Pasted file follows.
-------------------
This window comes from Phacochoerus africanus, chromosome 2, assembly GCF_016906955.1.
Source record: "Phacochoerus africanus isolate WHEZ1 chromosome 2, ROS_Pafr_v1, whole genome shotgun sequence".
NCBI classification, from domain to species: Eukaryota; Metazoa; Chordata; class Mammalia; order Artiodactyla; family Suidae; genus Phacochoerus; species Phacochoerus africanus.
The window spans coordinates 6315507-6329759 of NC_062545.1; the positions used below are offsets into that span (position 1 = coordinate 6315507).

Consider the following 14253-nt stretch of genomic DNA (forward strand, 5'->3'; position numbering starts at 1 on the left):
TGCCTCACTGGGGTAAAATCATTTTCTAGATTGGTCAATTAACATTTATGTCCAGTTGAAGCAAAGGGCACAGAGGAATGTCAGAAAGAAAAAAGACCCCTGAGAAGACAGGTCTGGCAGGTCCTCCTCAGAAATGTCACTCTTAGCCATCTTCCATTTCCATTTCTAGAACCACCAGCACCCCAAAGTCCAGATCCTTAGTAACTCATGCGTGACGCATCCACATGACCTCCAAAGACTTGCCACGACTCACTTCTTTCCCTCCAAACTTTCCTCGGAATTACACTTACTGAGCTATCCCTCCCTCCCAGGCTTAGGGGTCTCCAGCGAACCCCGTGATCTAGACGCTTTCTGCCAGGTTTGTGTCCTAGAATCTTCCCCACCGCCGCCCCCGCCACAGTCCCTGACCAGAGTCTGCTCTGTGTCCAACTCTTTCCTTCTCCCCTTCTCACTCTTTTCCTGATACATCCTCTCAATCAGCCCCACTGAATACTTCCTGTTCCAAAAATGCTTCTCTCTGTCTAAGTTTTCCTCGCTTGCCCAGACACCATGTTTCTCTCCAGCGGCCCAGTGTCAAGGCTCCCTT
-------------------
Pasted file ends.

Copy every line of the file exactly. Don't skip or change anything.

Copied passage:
This window comes from Phacochoerus africanus, chromosome 2, assembly GCF_016906955.1.
Source record: "Phacochoerus africanus isolate WHEZ1 chromosome 2, ROS_Pafr_v1, whole genome shotgun sequence".
NCBI classification, from domain to species: Eukaryota; Metazoa; Chordata; class Mammalia; order Artiodactyla; family Suidae; genus Phacochoerus; species Phacochoerus africanus.
The window spans coordinates 6315507-6329759 of NC_062545.1; the positions used below are offsets into that span (position 1 = coordinate 6315507).

Consider the following 14253-nt stretch of genomic DNA (forward strand, 5'->3'; position numbering starts at 1 on the left):
TGCCTCACTGGGGTAAAATCATTTTCTAGATTGGTCAATTAACATTTATGTCCAGTTGAAGCAAAGGGCACAGAGGAATGTCAGAAAGAAAAAAGACCCCTGAGAAGACAGGTCTGGCAGGTCCTCCTCAGAAATGTCACTCTTAGCCATCTTCCATTTCCATTTCTAGAACCACCAGCACCCCAAAGTCCAGATCCTTAGTAACTCATGCGTGACGCATCCACATGACCTCCAAAGACTTGCCACGACTCACTTCTTTCCCTCCAAACTTTCCTCGGAATTACACTTACTGAGCTATCCCTCCCTCCCAGGCTTAGGGGTCTCCAGCGAACCCCGTGATCTAGACGCTTTCTGCCAGGTTTGTGTCCTAGAATCTTCCCCACCGCCGCCCCCGCCACAGTCCCTGACCAGAGTCTGCTCTGTGTCCAACTCTTTCCTTCTCCCCTTCTCACTCTTTTCCTGATACATCCTCTCAATCAGCCCCACTGAATACTTCCTGTTCCAAAAATGCTTCTCTCTGTCTAAGTTTTCCTCGCTTGCCCAGACACCATGTTTCTCTCCAGCGGCCCAGTGTCAAGGCTCCCTT